Average UK diesel price above £1.50 a litre for the first time ever

The UK average price of diesel rose above £1.50-a-litre for the first time ever over the weekend, according to data revealed by the AA this morning. 

Diesel peaked at a high of 150.50p while petrol also set a new record of 146.53p. 

Experts described diesel surpassing £1.50 as ‘another milestone along a bleak road of pump prices increases this year’ and warned it could soon spark a rise in the price of goods and services.

Another milestone for record pump prices: The average price of diesel at forecourts around the UK over the weekend surpassed £1.50-a-litre for the first time on record

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Motorists have been experiencing all-time-high prices at the pumps for the last three weeks.

Unleaded rose above the previous record high of 142.48p set in April 2012 from Sunday 24 October and has added another 4p-a-litre on average. 

Diesel surpassed the previous record high in the same month nine years ago when it rose to 147.94p on Sunday 31 October.

Last month saw the biggest increase in fuel costs in a single month, jumping a staggering 7.5p-a-litre, stats show.

Though with prices still on the rise and set to continue in the run-up to Christmas, November looks set to be another expensive month for drivers at the pumps. 

The UK average price of diesel peaked at a high of 150.50p over the weekend, which is the first time on record it has gone above the £1.50 barrier

The UK average price of diesel peaked at a high of 150.50p over the weekend, which is the first time on record it has gone above the £1.50 barrier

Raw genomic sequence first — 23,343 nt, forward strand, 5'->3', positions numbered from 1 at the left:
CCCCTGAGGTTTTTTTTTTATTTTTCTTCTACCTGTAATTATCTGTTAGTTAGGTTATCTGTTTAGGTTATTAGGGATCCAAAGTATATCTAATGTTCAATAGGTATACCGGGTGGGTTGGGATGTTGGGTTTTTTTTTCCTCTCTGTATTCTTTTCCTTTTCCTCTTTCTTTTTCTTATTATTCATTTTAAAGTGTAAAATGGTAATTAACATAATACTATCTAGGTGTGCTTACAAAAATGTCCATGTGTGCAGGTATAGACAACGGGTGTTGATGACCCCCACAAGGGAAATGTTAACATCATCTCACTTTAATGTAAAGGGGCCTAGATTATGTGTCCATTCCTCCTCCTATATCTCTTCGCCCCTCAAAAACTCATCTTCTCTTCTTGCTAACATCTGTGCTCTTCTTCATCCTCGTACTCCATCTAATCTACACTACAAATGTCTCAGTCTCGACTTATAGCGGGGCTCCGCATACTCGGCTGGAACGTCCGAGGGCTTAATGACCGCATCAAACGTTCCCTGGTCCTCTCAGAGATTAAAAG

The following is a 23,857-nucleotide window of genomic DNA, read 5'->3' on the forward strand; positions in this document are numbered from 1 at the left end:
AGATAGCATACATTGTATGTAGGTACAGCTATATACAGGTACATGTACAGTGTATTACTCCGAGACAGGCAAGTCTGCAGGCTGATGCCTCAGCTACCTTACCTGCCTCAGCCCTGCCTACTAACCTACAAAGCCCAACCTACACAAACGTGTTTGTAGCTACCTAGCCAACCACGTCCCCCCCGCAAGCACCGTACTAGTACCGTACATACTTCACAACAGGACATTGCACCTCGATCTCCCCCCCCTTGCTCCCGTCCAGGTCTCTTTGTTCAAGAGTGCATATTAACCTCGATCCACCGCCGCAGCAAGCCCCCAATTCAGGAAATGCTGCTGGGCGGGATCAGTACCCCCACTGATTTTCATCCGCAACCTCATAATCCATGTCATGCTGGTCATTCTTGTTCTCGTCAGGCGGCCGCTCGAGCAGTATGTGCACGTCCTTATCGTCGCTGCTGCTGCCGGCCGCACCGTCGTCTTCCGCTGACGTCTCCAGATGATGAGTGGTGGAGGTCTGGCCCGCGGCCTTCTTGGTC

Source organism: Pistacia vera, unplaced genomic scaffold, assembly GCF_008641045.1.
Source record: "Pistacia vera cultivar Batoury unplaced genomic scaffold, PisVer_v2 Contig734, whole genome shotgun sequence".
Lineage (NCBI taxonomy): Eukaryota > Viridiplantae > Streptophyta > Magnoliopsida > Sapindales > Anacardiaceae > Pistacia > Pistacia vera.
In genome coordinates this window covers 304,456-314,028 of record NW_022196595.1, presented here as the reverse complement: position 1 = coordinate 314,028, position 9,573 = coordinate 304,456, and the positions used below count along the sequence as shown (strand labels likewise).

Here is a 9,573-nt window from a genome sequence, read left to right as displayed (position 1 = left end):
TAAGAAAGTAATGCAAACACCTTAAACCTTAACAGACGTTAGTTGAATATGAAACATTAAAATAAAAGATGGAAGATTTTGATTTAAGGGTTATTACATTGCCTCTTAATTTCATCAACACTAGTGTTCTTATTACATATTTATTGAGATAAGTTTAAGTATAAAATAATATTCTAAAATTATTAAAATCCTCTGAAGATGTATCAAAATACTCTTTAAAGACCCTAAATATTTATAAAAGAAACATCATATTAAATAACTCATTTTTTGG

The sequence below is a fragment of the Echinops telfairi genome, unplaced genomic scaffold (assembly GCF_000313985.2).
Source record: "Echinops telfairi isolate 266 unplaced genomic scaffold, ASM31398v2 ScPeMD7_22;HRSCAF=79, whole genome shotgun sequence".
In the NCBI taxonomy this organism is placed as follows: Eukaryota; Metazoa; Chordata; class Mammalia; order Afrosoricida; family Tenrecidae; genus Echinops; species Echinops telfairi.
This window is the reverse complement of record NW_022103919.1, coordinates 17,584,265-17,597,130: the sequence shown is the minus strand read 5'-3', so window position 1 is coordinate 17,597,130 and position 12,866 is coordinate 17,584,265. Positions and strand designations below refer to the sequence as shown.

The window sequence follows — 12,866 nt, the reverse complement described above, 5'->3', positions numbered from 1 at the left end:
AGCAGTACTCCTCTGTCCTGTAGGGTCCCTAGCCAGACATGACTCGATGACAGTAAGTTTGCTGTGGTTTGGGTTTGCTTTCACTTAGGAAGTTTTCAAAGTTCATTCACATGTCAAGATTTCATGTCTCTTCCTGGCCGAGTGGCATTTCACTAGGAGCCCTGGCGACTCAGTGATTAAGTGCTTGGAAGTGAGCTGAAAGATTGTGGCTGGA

Luke Bosdet, the AA’s fuel price spokesman warned that increasing diesel costs spark a rise in the price of goods and services if businesses begin pass on escalating costs to their customers.

‘Diesel setting a record of £1.50 a litre isn’t just yet another milestone along a bleak road of pump price increases this year,’ Bosdet said.

‘As the workhorse fuel for deliveries and craftspeople who drive to customers, it will likely usher in even higher costs for goods and services.

‘Many bigger businesses have insulated themselves against higher fuel costs with a system of surcharges on deliveries. 

‘If pump prices go up, their customers pay a percentage more for deliveries, and that gets passed on to the consumer.

‘However, smaller businesses, particularly in rural areas, have little choice but to charge shoppers and clients directly. That strains customer relations and potentially puts jobs and contracts in jeopardy.’

He said the increase in the cost of diesel has been driven by a surge in oil prices, but other factors include a weaker pound and the rising cost of biofuel. 

Drivers have been experiencing record fuel prices for the last three weeks, with petrol beyond the previous high on 24 October and diesel surpassing the former high on 31 October

Drivers have been experiencing record fuel prices for the last three weeks, with petrol beyond the previous high on 24 October and diesel surpassing the former high on 31 October

At wholesale level in recent weeks, diesel has been up to 4.5-a-litre more expensive than petrol.

However, the difference at the pump is around just 3.5p per litre, suggesting retailers have not pushed their prices higher to reflect this.